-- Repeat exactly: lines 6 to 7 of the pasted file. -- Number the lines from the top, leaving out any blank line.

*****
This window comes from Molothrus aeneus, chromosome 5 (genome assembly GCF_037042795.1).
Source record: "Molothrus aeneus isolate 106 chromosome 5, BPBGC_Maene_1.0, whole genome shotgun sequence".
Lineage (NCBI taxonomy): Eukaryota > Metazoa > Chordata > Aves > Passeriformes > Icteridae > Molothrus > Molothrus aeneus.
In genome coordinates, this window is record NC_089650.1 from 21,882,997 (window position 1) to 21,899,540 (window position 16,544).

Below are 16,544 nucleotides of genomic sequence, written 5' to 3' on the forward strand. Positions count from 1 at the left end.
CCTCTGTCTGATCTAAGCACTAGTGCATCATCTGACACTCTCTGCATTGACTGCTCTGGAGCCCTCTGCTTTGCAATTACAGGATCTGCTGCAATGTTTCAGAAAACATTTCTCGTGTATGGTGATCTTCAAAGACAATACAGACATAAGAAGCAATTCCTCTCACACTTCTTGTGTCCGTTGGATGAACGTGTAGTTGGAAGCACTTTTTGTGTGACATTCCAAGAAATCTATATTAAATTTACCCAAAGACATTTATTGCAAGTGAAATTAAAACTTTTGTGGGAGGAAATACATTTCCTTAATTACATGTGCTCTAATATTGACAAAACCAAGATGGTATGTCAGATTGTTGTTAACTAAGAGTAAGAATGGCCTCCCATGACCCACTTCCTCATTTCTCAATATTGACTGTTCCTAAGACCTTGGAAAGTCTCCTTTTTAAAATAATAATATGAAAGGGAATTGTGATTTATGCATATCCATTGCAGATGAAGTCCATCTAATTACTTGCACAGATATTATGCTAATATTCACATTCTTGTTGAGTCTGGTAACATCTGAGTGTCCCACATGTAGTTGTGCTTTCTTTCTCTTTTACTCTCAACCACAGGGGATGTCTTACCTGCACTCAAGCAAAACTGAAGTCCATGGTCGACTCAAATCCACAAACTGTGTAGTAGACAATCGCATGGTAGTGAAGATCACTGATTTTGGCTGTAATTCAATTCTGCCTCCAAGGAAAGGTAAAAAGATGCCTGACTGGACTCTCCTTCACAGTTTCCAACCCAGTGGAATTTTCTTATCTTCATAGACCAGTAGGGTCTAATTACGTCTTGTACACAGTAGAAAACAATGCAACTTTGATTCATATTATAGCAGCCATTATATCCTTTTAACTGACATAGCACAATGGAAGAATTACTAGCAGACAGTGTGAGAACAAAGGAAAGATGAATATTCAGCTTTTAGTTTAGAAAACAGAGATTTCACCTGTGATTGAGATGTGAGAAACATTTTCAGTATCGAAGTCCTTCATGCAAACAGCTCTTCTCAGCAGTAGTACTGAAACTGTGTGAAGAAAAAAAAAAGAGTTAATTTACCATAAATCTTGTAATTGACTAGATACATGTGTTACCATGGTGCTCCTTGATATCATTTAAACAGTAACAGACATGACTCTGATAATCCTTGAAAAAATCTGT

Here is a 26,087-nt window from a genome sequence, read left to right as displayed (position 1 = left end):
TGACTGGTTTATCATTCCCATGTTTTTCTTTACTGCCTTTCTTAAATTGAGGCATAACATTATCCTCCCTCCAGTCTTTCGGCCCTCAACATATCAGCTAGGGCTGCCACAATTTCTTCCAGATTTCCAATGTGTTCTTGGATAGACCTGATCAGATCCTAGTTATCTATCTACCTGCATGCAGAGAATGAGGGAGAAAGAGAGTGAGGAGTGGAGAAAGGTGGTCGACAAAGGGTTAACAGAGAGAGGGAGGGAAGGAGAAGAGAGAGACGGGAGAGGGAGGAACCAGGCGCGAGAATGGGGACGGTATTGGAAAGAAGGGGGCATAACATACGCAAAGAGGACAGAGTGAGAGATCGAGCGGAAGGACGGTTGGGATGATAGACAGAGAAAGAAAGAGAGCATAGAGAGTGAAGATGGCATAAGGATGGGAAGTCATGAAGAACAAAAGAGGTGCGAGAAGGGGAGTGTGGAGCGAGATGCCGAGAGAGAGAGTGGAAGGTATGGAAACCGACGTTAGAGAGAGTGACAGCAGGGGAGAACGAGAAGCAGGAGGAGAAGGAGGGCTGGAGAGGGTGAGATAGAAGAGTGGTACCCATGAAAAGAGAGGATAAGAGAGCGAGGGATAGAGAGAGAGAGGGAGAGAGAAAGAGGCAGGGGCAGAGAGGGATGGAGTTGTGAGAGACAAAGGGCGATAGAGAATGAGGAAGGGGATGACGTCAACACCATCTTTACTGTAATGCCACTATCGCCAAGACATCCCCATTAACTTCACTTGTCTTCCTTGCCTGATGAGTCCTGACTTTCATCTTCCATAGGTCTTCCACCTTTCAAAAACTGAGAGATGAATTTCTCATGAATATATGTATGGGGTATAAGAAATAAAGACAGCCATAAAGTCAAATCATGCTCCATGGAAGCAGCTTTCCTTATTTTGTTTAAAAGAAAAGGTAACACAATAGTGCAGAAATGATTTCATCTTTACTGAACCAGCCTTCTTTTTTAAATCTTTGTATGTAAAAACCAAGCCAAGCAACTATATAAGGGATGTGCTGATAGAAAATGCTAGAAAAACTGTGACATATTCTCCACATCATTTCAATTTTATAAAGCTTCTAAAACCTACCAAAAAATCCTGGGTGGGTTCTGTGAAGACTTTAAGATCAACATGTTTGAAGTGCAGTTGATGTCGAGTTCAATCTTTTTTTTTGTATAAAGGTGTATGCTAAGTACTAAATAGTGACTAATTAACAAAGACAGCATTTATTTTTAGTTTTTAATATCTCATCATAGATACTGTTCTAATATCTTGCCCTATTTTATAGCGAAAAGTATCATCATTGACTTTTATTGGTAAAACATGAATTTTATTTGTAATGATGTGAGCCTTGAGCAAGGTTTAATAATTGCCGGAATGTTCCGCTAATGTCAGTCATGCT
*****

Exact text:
CCTCTGTCTGATCTAAGCACTAGTGCATCATCTGACACTCTCTGCATTGACTGCTCTGGAGCCCTCTGCTTTGCAATTACAGGATCTGCTGCAATGTTTCAGAAAACATTTCTCGTGTATGGTGATCTTCAAAGACAATACAGACATAAGAAGCAATTCCTCTCACACTTCTTGTGTCCGTTGGATGAACGTGTAGTTGGAAGCACTTTTTGTGTGACATTCCAAGAAATCTATATTAAATTTACCCAAAGACATTTATTGCAAGTGAAATTAAAACTTTTGTGGGAGGAAATACATTTCCTTAATTACATGTGCTCTAATATTGACAAAACCAAGATGGTATGTCAGATTGTTGTTAACTAAGAGTAAGAATGGCCTCCCATGACCCACTTCCTCATTTCTCAATATTGACTGTTCCTAAGACCTTGGAAAGTCTCCTTTTTAAAATAATAATATGAAAGGGAATTGTGATTTATGCATATCCATTGCAGATGAAGTCCATCTAATTACTTGCACAGATATTATGCTAATATTCACATTCTTGTTGAGTCTGGTAACATCTGAGTGTCCCACATGTAGTTGTGCTTTCTTTCTCTTTTACTCTCAACCACAGGGGATGTCTTACCTGCACTCAAGCAAAACTGAAGTCCATGGTCGACTCAAATCCACAAACTGTGTAGTAGACAATCGCATGGTAGTGAAGATCACTGATTTTGGCTGTAATTCAATTCTGCCTCCAAGGAAAGGTAAAAAGATGCCTGACTGGACTCTCCTTCACAGTTTCCAACCCAGTGGAATTTTCTTATCTTCATAGACCAGTAGGGTCTAATTACGTCTTGTACACAGTAGAAAACAATGCAACTTTGATTCATATTATAGCAGCCATTATATCCTTTTAACTGACATAGCACAATGGAAGAATTACTAGCAGACAGTGTGAGAACAAAGGAAAGATGAATATTCAGCTTTTAGTTTAGAAAACAGAGATTTCACCTGTGATTGAGATGTGAGAAACATTTTCAGTATCGAAGTCCTTCATGCAAACAGCTCTTCTCAGCAGTAGTACTGAAACTGTGTGAAGAAAAAAAAAAGAGTTAATTTACCATAAATCTTGTAATTGACTAGATACATGTGTTACCATGGTGCTCCTTGATATCATTTAAACAGTAACAGACATGACTCTGATAATCCTTGAAAAAATCTGT

Here is a 26,087-nt window from a genome sequence, read left to right as displayed (position 1 = left end):